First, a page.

Ken Loach stars at the LUX Prize 10th anniversary celebration

Ken Loach

On 10 October, the European Parliament’s LUX Prize celebrated its tenth anniversary in Brussels. A series of events, which were attended by MEPs, key figures on the European cinema scene, directors of films honoured by the LUX Prize, journalists and European film buffs, commemorated this special date.

After a moment of general mourning for the death of Polish director Andrzej Wajda the day before, the afternoon began with the “What Role for European Cinema in Tomorrow’s Europe?” discussion, a streamed exchange of views, in which Ken Loach was the undisputed star. This served as a reflection on the LUX Prize and its success when accounting for the spread of European cinema, surpassing the language barrier. The celebrated British director, a two-time winner of the Palme d’Or, had some tough words about Brexit, which he considered a “recoil” and proposed to deal "with an ethical code that builds bridges between cultures against those who raise up walls". That’s why he commended the relevance of events such as the LUX Prize for “creating and sharing light between the peoples in Europe”. He defended a united and easily interlinked Europe that could stand up to face colonisation “mainly from the US”.

The Committee on Culture and Education hosted this first event, and its chairwoman, Silvia Costa, introduced the speakers, which included the LUX Film Prize-selected directors Céline Sciamma (Girlhood, 2014 LUX Prize finalist, and screenwriter of Claude BarrasMy Life as a Courgette, 2016 LUX Prize finalist) and Andrea Segre (Shun Li and the Poet, 2012 LUX Prize winner), moderated by LUX Film Prize coordinator Doris Pack. The participants discussed the European agenda on cultural policies, the need to rescue the social justice values from the original European Union, and the difficulties filmmakers go through in Europe in trying to make their films succeed, as well as the reduction of measures that let cinema cross borders, such as the LUX Prize.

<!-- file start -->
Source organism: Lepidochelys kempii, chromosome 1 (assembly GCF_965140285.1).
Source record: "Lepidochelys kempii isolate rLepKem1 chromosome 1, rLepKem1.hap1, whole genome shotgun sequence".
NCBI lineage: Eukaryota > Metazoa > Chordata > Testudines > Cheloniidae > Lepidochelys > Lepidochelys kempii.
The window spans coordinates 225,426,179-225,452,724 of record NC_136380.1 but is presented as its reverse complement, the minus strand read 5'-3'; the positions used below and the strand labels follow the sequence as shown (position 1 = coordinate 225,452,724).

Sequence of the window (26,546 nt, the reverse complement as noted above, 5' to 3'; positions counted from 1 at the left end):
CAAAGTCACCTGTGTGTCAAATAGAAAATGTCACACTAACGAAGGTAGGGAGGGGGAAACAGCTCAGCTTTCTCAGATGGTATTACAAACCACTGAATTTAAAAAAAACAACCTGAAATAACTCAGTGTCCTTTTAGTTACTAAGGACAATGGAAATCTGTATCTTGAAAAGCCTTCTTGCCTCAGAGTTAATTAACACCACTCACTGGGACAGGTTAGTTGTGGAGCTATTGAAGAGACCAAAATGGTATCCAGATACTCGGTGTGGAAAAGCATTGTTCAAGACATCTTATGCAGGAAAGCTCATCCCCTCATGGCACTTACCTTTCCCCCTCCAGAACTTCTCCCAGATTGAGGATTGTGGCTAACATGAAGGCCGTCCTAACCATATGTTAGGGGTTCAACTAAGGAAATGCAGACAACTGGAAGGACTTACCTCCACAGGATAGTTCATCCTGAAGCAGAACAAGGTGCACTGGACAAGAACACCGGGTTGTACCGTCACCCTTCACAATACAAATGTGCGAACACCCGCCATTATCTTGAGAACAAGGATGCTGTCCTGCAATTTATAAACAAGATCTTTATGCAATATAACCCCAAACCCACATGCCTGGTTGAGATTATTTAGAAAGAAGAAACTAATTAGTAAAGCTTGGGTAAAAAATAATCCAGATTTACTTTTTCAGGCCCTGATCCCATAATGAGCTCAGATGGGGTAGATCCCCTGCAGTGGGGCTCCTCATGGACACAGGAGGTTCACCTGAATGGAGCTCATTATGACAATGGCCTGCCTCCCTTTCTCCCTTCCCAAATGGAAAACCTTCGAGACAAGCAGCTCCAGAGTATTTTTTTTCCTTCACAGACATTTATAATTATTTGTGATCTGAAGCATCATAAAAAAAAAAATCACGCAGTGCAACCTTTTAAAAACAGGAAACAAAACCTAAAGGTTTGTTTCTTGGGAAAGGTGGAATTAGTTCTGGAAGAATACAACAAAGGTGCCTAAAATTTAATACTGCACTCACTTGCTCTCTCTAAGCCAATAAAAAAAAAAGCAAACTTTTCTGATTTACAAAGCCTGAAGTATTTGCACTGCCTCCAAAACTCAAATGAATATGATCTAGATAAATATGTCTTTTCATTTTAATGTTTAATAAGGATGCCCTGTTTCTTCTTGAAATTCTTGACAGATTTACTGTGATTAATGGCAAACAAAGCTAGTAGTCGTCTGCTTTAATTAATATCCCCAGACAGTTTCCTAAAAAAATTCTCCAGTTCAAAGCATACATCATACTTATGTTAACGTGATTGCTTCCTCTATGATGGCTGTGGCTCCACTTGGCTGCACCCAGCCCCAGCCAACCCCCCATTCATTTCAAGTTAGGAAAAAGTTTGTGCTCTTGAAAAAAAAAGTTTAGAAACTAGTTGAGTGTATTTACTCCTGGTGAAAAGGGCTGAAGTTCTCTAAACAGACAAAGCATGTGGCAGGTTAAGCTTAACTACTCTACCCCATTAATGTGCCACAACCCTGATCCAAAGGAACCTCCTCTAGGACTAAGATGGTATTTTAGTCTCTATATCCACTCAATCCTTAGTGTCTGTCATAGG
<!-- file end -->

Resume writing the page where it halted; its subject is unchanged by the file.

It was followed by the inauguration of an exhibition at the Brussels’ Parlamentarium opened by the First Vice-President of the European Parliament, Antonio Tajani, and Silvia Costa. Tajani highlighted that the LUX Prize aim was to “bring films from Europe to Europeans”. It overturned into the first ten years of the LUX Prize. Snapshots and screenings of Selected and victorious films and best LUX Prize moments were displayed in this exhibition, which will remain open until 29 January.

The celebration closed with the unique simultaneous screening of 2015 LUX Prize winner Mustang by Deniz Gamze Erguven, which started at 8:15pm in different theatres within the Europa Cinemas network around the European Union’s 28 member states. After the enormous success of the first simultaneous screening, that of Jonas Carpignano’s Mediterranea, that the LUX Prize held last year (read the news), yesterday was Erguven’s time to show her feature film to European audiences. A streamed Q&A and live Twitter feed took place after the screening. Silvia Costa remarked the beauty of this last activity, which “created a temporary European public sphere” with the screening of the same film simultaneously in different countries.

By Cineuropa


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